One of us (W.Y.) belongs to the UK Sri Lanka group, a charity or NGO set up to provide training, help and advice to people in Sri Lanka affected by the civil war. It consists of mental health and trauma experts, most of whom have Sri Lankan connections, and has been operating for nine years to raise awareness of the mental health consequences of the civil war and to train mental health professionals and community volunteers to deliver help to the affected. The UK-SL Trauma Group has been working with the government and NGOs to increase the local capacity to meet the mental health needs in a sustainable way. They have worked with officials to support new courses in psychology and most recently have collaborated with King’s College London, the Sri Lankan Forum for Research and Development, CAFOD and the Northern Ireland Centre for Trauma and Reconciliation to establish four mental health resource centres in different parts of Sri Lanka where relevant personnel can access up-to-date information as well as have on-going supervision in relevant skills.

Like in Bam, where proper planning and training could be put to use when the earthquake hit, this group could rapidly respond to the Tsunami when it struck. In the first few days the main advice was to help people be aware of normal bereavement reactions and to get things back to as normal a way as possible and as soon as possible. In particular, adults were advised to listen carefully to the children’s accounts of what happened and of their reactions, normalise these, and help children get back into a normal rhythm of life, including an early opening of schools, even if they were held in make-shift settings.

Various members of this group visited Sri Lanka by invitation towards the middle of January 2005. They were asked to participate formally and informally in planning the mental health responses. Knowing that there were likely to be many international visitors who would want to undertake evaluations and research, a conference was held on the ethics of research in post disaster situations. From this came a recommendation, subsequently acted on, that professionals should get ethical approval for any studies being undertaken. Besides this, the group participated in the training of trainee psychiatrists, paediatricians and primary care workers (cf. Nikapota, 2006). They also visited the worst affected areas to give workshops to local volunteers who were already providing support to survivors. The approach was to listen carefully to the problems they had encountered and described and then give such advice as was relevant. By such form of collaboration local initiatives and expertise can be developed.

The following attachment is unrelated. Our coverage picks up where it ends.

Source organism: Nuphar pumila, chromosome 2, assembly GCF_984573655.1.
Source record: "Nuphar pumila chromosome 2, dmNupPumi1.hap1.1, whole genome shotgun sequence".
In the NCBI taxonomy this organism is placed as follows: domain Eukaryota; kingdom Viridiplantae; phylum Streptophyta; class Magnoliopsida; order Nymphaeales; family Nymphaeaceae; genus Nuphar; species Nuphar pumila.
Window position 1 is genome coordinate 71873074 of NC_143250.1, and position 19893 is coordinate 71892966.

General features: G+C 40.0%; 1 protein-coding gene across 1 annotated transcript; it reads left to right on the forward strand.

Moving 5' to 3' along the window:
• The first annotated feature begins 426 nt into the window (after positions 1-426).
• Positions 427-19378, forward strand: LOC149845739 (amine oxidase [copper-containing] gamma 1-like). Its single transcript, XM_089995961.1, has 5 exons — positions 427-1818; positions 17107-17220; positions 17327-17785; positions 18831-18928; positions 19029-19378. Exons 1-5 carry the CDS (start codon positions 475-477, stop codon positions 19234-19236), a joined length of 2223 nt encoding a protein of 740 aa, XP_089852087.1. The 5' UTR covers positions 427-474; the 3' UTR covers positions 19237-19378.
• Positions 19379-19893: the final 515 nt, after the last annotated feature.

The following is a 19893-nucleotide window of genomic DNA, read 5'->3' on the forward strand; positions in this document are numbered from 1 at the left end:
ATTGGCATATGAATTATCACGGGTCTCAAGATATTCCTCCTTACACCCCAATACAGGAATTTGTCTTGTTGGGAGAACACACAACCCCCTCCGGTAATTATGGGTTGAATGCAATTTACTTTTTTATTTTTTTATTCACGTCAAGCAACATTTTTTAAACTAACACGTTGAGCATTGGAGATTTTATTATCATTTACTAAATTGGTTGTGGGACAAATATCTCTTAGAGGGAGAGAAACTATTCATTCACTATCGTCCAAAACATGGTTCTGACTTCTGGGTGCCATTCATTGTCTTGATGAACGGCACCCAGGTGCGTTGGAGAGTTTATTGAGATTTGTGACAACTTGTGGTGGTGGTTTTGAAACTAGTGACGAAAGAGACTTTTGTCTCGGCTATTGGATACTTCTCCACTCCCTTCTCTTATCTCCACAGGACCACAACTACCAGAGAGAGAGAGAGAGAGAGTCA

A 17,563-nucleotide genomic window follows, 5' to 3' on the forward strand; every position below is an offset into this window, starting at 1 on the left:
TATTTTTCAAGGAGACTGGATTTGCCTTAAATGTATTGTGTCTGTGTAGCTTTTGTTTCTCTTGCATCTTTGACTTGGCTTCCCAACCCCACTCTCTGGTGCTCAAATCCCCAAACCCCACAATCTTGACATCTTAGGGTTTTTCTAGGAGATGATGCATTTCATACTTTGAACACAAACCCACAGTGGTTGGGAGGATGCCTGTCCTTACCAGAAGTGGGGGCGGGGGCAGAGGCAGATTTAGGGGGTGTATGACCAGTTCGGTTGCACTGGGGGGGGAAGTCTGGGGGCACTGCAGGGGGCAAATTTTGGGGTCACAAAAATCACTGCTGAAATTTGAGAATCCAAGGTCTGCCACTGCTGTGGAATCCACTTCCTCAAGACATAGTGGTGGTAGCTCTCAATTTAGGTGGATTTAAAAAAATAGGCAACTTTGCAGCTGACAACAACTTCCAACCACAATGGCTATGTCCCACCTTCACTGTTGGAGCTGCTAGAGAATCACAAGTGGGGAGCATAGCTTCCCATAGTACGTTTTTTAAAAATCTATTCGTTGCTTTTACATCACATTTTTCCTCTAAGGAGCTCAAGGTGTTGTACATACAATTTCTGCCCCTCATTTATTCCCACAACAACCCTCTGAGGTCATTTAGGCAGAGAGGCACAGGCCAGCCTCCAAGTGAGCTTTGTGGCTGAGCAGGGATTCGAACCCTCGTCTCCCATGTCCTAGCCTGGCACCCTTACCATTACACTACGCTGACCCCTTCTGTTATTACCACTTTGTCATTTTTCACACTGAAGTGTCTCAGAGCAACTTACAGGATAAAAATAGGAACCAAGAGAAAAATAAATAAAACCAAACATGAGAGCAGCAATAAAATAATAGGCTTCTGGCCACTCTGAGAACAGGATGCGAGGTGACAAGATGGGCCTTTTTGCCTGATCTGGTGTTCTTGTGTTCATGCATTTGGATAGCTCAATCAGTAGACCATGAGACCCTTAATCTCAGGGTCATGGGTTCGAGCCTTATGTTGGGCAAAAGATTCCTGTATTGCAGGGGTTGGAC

Bureaucratic problems

There are often governmental and non-governmental barriers to help, such as the belief that trauma does not exist, and work following disasters can be a training in patience and parliamentary skills to get things done. In Sri Lanka, following the Tsunami, for months no decision could be made about the depth of the exclusion zone, and the result has been a great delay in providing even temporary housing. The temporary tents that aid agencies quickly established (with their logos prominently displayed) could still be seen a year later. Many people took refuge in temples and schools, indeed in any building that was standing. This, of course, interfered with the normal usage of that building, but at least people were in groups with others they knew. But it was decreed that it would be better (for the distributors rather than the survivors) to build large sets of temporary dwellings - little more than huts with corrugated tin roofs - so that aid could be more efficiently distributed.